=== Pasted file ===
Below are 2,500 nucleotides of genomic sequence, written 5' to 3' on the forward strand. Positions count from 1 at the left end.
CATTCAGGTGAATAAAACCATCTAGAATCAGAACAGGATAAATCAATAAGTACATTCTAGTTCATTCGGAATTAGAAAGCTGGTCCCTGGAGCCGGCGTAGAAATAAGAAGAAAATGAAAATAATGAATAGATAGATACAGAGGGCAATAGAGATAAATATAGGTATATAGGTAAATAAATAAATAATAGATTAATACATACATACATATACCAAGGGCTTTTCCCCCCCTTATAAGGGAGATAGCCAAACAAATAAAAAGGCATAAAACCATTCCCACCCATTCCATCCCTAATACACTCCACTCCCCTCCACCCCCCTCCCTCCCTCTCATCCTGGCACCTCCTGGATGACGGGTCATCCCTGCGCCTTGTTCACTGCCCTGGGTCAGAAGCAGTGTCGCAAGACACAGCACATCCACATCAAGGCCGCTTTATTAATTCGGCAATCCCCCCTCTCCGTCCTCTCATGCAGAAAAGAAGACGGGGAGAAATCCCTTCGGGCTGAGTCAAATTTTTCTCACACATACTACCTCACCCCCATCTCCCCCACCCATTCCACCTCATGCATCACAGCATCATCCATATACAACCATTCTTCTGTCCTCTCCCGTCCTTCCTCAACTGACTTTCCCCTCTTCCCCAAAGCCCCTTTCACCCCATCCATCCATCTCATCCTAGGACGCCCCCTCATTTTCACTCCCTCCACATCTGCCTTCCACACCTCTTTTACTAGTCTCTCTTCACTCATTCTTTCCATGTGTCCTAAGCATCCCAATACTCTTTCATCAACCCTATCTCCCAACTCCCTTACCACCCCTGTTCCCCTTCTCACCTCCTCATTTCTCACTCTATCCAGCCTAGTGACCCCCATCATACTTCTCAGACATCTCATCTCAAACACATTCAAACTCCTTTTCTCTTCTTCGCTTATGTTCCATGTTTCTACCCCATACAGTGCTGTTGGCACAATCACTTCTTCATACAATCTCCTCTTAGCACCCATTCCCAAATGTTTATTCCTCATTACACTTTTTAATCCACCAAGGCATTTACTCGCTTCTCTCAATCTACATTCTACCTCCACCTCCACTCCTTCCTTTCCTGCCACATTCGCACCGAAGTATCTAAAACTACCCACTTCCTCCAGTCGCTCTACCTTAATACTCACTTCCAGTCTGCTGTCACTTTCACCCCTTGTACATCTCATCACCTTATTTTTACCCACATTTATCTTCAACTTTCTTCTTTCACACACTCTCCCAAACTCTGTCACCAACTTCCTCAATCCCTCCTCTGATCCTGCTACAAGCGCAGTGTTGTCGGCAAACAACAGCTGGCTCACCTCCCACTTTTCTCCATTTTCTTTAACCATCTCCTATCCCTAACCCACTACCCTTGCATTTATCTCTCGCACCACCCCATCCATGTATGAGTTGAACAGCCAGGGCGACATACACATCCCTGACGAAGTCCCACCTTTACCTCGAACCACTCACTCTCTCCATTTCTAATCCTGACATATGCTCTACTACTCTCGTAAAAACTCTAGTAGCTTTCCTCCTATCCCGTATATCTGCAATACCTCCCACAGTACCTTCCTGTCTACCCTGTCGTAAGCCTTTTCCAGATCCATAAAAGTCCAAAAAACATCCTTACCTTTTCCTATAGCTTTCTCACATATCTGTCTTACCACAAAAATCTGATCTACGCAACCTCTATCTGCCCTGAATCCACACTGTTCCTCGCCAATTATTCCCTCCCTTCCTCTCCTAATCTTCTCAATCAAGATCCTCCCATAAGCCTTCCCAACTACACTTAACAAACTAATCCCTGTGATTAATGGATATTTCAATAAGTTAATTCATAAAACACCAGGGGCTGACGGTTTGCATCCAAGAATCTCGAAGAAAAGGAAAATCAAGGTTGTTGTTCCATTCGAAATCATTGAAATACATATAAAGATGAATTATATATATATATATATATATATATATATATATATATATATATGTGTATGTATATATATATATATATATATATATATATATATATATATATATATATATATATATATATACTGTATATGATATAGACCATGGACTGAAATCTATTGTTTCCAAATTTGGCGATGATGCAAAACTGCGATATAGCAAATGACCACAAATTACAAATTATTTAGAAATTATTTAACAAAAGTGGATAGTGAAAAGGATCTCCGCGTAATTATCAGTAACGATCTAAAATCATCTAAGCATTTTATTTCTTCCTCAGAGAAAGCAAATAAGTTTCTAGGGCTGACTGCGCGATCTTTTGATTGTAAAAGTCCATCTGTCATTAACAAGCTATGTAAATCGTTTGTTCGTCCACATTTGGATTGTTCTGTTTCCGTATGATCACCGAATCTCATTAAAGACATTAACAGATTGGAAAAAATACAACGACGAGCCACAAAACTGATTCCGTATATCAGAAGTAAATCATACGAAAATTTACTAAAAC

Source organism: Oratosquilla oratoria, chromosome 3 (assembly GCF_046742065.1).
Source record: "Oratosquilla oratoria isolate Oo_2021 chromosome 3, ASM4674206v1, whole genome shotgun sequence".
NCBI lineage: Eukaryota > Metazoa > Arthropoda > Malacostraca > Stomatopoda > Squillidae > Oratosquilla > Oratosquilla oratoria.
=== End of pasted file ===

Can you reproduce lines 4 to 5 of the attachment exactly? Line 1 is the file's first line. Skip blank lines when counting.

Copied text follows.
Source record: "Oratosquilla oratoria isolate Oo_2021 chromosome 3, ASM4674206v1, whole genome shotgun sequence".
NCBI lineage: Eukaryota > Metazoa > Arthropoda > Malacostraca > Stomatopoda > Squillidae > Oratosquilla > Oratosquilla oratoria.